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The Four Real Rules For Taking On A New Business Partner

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By: Jack Garson | December 3, 2019

Entrepreneurs rush into business marriages like lost souls who find “true love” at Burning Man. Seriously, what could go wrong? A lot

Your business selling vintage sneakers has reached mania levels of fame and fortune. You’ve got lines around the block of your storefront and bidding wars for your rare Nikes and curated Chuck Taylors. Wannabe influencers crash the place for selfies and walk out loaded up with merch. Then, one day, HE walks in. Even without the NBA jersey, the model on each arm or the half-court dunks, you know he’s THE ONE. It’s mutual. The Rookie of the Year wants to take a chunk of his signing bonus and partner up with you—future Entrepreneur of the Year. Both of you are hearing wedding bells.

Seriously, what could go wrong?

A lot.

Entrepreneurs rush into business marriages like lost souls who find “true love” rolling on Molly at Burning Man. You both hastily sign a profoundly inadequate contract that forever shackles you to a dude you hardly know. Yeah, it could be true love. Orrrrrr…you find out your eternal partner is a…psycho or at least Dr. Incompatible. To quote the Oracle (a.k.a the Talking Heads): “This ain’t no party. This ain’t no disco. This ain’t no fooling around.”

Don’t hitch the fate of your business to somebody just because they’re charming (at first) and loaded. This is the real business world. Easy is hard and simple is complicated. Dig deep. Be selective. Document the deal. Plan for the worst and work to avoid it. It pays.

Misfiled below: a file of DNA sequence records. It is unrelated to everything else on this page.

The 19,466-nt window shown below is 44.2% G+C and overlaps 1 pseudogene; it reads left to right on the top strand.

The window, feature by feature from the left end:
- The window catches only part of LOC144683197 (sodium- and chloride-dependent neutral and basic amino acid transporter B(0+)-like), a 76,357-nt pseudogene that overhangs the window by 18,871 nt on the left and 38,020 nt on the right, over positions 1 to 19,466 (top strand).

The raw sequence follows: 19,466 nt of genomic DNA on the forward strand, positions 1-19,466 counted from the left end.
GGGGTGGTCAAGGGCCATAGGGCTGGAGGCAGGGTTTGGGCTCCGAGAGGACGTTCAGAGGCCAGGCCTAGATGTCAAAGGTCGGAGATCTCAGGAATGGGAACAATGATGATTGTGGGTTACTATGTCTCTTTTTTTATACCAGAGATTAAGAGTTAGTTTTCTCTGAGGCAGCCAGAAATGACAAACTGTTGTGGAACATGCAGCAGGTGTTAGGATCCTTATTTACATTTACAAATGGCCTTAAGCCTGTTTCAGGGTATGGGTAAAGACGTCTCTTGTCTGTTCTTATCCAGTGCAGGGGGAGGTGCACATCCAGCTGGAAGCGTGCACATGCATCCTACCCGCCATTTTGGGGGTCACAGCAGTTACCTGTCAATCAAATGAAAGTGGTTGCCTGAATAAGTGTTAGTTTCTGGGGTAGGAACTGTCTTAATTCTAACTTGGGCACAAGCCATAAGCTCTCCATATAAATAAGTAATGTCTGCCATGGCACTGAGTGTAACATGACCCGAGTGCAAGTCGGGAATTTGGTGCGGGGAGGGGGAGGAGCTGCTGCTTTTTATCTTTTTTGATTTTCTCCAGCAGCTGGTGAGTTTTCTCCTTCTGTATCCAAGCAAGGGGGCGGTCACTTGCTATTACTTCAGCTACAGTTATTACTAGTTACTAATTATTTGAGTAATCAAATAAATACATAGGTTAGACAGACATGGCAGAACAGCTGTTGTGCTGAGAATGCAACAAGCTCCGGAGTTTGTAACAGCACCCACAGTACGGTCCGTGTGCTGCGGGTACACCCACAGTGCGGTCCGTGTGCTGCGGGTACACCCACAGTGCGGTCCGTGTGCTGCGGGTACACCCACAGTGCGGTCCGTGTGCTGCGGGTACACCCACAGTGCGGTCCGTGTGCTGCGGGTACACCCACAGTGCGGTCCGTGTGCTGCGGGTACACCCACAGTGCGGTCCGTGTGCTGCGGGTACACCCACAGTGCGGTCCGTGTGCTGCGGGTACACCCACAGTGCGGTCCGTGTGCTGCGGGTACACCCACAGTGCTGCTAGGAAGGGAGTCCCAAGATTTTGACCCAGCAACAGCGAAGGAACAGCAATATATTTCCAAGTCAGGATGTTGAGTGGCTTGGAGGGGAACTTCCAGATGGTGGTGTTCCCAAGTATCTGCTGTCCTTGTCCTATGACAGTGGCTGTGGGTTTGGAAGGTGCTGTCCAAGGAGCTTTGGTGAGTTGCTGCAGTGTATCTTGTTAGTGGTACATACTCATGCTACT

Real Rule #1: The First Date

You need to figure out whether you and your prospective partner share the same values and goals. Patience. Listen—instead of waiting to talk. Don’t say what you want in a partner. Let them tell you what kind of partner they want to be. And don’t ignore what you don’t like. I repeat, don’t ignore what you don’t like. I repeat… Either you get it or you don’t.

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ABOUT JACK GARSON | 240.507.1744

Jack Garson’s practice focuses on Real Estate, Construction, and Business law. He serves as a legal advisor for numerous local, regional and national companies, focusing on business, commercial real estate and construction law. In addition to providing legal counsel, Jack serves as a strategic advisor and negotiator for many clients, providing guidance on issues such as the growth and sale of businesses, liability and risk reduction, hiring and retention of key personnel, protecting and enhancing profitability, and negotiating the resolution of complex commercial disputes.

Jack has successfully negotiated commercial transactions, ranging from the purchase and sale of multi-million-dollar businesses to the structuring of nine-figure construction contracts, and the sale and leasing of commercial properties throughout the United States.


Offit Kurman, a full-service AmLaw 200 law firm with offices throughout the East Coast and in Southern California, serves dynamic businesses, individuals and families. Founded in 1987, the firm’s 280+ attorneys counsel clients across more than 30 areas of practice. Offit Kurman helps maximize and protect business value and personal wealth by providing innovative and entrepreneurial counsel that focuses on clients’ business objectives, interests and goals. The firm is distinguished by the quality, breadth and global reach of its legal services and a unique operational structure that encourages a culture of collaboration.